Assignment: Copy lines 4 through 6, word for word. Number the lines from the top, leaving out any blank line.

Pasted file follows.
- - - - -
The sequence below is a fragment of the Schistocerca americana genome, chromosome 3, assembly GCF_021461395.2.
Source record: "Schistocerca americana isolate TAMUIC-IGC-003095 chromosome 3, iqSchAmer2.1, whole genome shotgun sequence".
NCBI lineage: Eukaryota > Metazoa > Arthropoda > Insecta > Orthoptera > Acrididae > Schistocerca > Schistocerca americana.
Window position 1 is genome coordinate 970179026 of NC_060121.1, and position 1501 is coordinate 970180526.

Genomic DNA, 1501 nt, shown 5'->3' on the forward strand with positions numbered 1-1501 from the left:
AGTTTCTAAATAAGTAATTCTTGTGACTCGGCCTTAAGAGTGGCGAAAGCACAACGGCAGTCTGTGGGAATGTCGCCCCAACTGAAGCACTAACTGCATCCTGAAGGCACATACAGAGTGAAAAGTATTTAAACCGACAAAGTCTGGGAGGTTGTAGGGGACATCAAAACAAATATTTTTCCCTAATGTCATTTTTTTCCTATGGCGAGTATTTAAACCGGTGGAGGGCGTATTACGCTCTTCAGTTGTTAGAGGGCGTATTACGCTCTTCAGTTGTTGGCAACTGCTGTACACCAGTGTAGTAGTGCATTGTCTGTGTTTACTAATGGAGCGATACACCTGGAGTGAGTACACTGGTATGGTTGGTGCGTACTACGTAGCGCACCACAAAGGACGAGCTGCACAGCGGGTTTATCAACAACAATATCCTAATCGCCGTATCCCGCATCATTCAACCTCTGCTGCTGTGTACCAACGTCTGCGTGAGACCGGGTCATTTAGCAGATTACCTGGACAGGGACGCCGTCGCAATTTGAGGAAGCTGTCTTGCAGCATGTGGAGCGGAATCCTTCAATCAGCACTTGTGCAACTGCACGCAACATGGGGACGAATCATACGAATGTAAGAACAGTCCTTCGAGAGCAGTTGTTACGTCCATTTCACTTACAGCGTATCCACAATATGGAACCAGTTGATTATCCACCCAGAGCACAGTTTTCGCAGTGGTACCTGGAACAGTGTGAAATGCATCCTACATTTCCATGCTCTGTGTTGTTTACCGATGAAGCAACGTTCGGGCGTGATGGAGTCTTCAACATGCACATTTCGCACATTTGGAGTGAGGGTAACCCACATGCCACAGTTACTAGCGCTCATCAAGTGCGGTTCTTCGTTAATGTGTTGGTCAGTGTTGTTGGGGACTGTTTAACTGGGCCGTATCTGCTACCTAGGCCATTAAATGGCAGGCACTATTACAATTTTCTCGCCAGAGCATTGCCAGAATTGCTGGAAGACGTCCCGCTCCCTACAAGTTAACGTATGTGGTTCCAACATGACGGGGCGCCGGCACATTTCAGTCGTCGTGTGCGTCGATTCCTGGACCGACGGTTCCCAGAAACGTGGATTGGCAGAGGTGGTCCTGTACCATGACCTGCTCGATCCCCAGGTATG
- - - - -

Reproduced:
Window position 1 is genome coordinate 970179026 of NC_060121.1, and position 1501 is coordinate 970180526.

Genomic DNA, 1501 nt, shown 5'->3' on the forward strand with positions numbered 1-1501 from the left:
AGTTTCTAAATAAGTAATTCTTGTGACTCGGCCTTAAGAGTGGCGAAAGCACAACGGCAGTCTGTGGGAATGTCGCCCCAACTGAAGCACTAACTGCATCCTGAAGGCACATACAGAGTGAAAAGTATTTAAACCGACAAAGTCTGGGAGGTTGTAGGGGACATCAAAACAAATATTTTTCCCTAATGTCATTTTTTTCCTATGGCGAGTATTTAAACCGGTGGAGGGCGTATTACGCTCTTCAGTTGTTAGAGGGCGTATTACGCTCTTCAGTTGTTGGCAACTGCTGTACACCAGTGTAGTAGTGCATTGTCTGTGTTTACTAATGGAGCGATACACCTGGAGTGAGTACACTGGTATGGTTGGTGCGTACTACGTAGCGCACCACAAAGGACGAGCTGCACAGCGGGTTTATCAACAACAATATCCTAATCGCCGTATCCCGCATCATTCAACCTCTGCTGCTGTGTACCAACGTCTGCGTGAGACCGGGTCATTTAGCAGATTACCTGGACAGGGACGCCGTCGCAATTTGAGGAAGCTGTCTTGCAGCATGTGGAGCGGAATCCTTCAATCAGCACTTGTGCAACTGCACGCAACATGGGGACGAATCATACGAATGTAAGAACAGTCCTTCGAGAGCAGTTGTTACGTCCATTTCACTTACAGCGTATCCACAATATGGAACCAGTTGATTATCCACCCAGAGCACAGTTTTCGCAGTGGTACCTGGAACAGTGTGAAATGCATCCTACATTTCCATGCTCTGTGTTGTTTACCGATGAAGCAACGTTCGGGCGTGATGGAGTCTTCAACATGCACATTTCGCACATTTGGAGTGAGGGTAACCCACATGCCACAGTTACTAGCGCTCATCAAGTGCGGTTCTTCGTTAATGTGTTGGTCAGTGTTGTTGGGGACTGTTTAACTGGGCCGTATCTGCTACCTAGGCCATTAAATGGCAGGCACTATTACAATTTTCTCGCCAGAGCATTGCCAGAATTGCTGGAAGACGTCCCGCTCCCTACAAGTTAACGTATGTGGTTCCAACATGACGGGGCGCCGGCACATTTCAGTCGTCGTGTGCGTCGATTCCTGGACCGACGGTTCCCAGAAACGTGGATTGGCAGAGGTGGTCCTGTACCATGACCTGCTCGATCCCCAGGTATG